Like Filip said, it could be difficult to determine the benefits, but the reality is that most companies do not calculate the ROI for all their projects, instead they follow the line of tech evolution just to be in the wave!!
Hope this could help to start.
Thank you for sharing your thoughts. Great points.
I have a similar perspective. At 49, I’m one of those wipper-snappers that is always looking to shake things up. I’m a Developer / Product Manger in my company and we have a small number of devs that collaborate about blockchain in a private slack channel. I decided to write a proof of concept smart contract that would effectively handled a difficult problem in our space. Unfortunately for me, I did it on an Ethereum based coin (called Pirl). For all intents and purposes, it’s an Ethereum contract.
I couldn’t believe how primitive the data structures are. And how difficult and slow it was. I think I managed to convince everyone in there that blockchain is a disaster (ha). But that’s because my discussion revolved around Ethereum. I’m going to have to do a little damage control in my slack channel at work.
This course has been an eye opening experience, because I’m quite sure Hyper Ledger would do the job just fine and have all of the things that a private business is looking for. I did the project in Hyper Ledger, I’m quite sure it would have gotten some traction.
I have high hopes for Ethereum and many of the other crypto’s out there (Stellar, Pirl, EOS) . . . but if there’s anything I learned, it’s going to be a long road before they are ready for prime time.
Great to hear Michael, good luck!
In this video you mentioned permission management as one of 5 reasons you stated for blockchain. I can think of very clear explanations for the other 4. As far as permission management I am not sure what you mean other then that no one can delete or update data. Of course there is different user roles like any other database structure. Am missing something?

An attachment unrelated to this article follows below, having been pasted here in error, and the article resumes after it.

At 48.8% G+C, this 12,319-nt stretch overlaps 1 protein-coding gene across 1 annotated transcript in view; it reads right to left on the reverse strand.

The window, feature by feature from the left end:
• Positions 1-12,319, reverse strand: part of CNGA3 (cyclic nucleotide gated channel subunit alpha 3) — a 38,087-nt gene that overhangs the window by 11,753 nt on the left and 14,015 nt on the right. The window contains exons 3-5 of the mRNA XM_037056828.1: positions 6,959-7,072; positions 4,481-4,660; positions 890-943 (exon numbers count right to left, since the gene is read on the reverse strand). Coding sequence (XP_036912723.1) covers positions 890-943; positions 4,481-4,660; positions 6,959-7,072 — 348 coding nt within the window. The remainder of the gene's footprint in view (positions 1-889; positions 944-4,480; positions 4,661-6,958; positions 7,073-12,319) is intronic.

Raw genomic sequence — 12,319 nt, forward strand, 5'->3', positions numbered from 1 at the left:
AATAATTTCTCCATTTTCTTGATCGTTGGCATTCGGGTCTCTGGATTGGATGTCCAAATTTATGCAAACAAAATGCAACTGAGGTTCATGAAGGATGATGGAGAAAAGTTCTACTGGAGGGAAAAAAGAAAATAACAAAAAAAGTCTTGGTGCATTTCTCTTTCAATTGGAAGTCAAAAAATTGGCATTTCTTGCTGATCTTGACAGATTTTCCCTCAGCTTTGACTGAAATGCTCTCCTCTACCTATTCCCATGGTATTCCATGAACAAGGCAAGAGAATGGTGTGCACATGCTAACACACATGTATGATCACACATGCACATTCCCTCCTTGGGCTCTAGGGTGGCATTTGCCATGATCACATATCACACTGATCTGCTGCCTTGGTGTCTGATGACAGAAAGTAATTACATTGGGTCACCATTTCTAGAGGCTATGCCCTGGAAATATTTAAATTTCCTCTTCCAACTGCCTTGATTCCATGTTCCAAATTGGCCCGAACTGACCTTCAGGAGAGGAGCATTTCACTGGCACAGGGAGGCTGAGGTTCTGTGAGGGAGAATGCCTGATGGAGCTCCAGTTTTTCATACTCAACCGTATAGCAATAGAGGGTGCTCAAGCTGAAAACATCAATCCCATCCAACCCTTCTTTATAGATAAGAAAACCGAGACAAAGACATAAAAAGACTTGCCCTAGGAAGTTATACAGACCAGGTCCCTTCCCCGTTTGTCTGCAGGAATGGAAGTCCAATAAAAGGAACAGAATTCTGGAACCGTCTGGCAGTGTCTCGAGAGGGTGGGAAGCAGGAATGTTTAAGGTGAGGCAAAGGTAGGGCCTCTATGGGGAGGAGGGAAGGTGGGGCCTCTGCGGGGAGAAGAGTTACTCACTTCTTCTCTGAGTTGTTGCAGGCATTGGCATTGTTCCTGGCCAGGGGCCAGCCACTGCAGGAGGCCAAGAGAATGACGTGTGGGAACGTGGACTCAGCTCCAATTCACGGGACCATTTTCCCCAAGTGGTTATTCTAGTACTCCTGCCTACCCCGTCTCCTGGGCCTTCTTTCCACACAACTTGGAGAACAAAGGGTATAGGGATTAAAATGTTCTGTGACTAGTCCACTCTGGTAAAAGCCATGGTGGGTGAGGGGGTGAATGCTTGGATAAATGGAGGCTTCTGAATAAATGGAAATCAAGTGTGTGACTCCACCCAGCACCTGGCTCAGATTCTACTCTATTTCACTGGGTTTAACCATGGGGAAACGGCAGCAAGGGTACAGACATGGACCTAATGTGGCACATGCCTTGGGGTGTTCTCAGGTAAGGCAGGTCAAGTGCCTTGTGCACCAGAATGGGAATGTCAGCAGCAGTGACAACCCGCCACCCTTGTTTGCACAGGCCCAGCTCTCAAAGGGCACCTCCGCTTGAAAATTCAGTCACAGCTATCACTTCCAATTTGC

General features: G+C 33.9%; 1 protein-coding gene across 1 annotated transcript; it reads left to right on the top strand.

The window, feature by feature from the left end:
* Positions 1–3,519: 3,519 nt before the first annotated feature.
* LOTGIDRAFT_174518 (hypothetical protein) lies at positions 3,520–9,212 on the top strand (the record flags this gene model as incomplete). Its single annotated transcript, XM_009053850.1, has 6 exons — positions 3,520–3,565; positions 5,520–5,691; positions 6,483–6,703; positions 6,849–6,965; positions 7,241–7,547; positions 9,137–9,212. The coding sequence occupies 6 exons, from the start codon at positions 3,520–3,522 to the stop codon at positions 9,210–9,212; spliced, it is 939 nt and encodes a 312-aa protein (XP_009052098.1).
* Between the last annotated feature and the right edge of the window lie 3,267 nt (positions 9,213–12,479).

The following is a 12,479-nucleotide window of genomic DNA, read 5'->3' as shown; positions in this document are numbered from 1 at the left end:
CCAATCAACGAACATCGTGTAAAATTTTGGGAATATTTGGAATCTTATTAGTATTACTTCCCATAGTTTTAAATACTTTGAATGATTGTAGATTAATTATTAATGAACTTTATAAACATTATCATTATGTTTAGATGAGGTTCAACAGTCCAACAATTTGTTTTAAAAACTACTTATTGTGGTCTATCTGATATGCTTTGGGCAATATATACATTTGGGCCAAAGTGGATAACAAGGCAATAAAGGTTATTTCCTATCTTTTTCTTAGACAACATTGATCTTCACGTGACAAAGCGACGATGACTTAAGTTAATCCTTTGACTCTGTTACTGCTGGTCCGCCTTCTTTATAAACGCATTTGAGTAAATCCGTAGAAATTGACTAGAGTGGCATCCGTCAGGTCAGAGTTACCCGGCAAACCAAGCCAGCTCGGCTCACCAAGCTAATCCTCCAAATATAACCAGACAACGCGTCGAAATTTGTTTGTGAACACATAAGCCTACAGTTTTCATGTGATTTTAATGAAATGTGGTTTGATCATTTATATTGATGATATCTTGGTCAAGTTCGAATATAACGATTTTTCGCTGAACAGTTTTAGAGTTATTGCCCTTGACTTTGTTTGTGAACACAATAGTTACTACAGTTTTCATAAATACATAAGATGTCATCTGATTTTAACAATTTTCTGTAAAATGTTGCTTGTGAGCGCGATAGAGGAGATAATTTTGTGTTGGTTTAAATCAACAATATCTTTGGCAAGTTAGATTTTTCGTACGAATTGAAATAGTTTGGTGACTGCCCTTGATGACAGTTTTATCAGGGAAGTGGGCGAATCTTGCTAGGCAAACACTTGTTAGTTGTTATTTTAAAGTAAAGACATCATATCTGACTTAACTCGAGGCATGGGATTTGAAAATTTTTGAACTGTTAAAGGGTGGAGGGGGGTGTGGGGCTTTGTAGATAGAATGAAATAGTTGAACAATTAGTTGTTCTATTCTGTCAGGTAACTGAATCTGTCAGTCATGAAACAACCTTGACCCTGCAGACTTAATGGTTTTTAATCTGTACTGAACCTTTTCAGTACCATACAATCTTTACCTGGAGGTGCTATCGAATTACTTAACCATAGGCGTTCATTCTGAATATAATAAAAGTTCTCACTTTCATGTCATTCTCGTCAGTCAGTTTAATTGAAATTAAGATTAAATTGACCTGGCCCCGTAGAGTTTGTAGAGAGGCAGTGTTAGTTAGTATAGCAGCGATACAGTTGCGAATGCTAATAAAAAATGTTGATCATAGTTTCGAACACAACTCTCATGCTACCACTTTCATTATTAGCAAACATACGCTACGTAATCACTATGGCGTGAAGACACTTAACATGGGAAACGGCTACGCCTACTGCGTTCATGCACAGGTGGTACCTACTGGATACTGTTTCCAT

Yeah I understand you question. It’s a good point. Permission management is a critical part of a distributed database system, especially if you don’t trust every single entity in the network. I think it’s an important part of every distributed system and something you can discuss with your client. I should maybe have been more clear on that.
Thanks appreciate the feedback.
Great lecture on Sales! Question: after Education, you move into Research/Report. Do you charge your clients for research and report? If so, what is the industry rate (if any)? This report could be some sort of in-depth feasibility and use case study for clients that is tailored for their business, which sounds reasonable to charge them a consultancy fee for services rendered? Or would that backfire as it’s too early in sales funnel yet?
Btw I’m planning to start a blockchain consulting business that facilitates blockchain adoption. Super early stage for SME atm but Australian big banks, PWC etc already have in-house blockchain teams and projects. Hope SME will catch on this soon!
Yes, we do. And you are completely correct.
We always tell our customers that it is incredibly important to do thorough research before starting to implement a blockchain solution, which of course is true. We wouldn’t want our customers to spend millions on developing a new system if it’s not a good solution for their problems. So in those reports we dig deep into the problem, look at competitors and either suggest potential ways to solve it or conclude that blockchain wouldn’t be a good solution. We always stay honest when we recommend solutions.
It could of course backfire, as some don’t think that it’s good to spend money on a research report. They just want to start building. But if it’s a serious long term customer, they would want to do it properly.
Fantastic to hear that you are starting your own business. I wish you best of luck!
Love to chat again sometime in future when I have a business model figured out.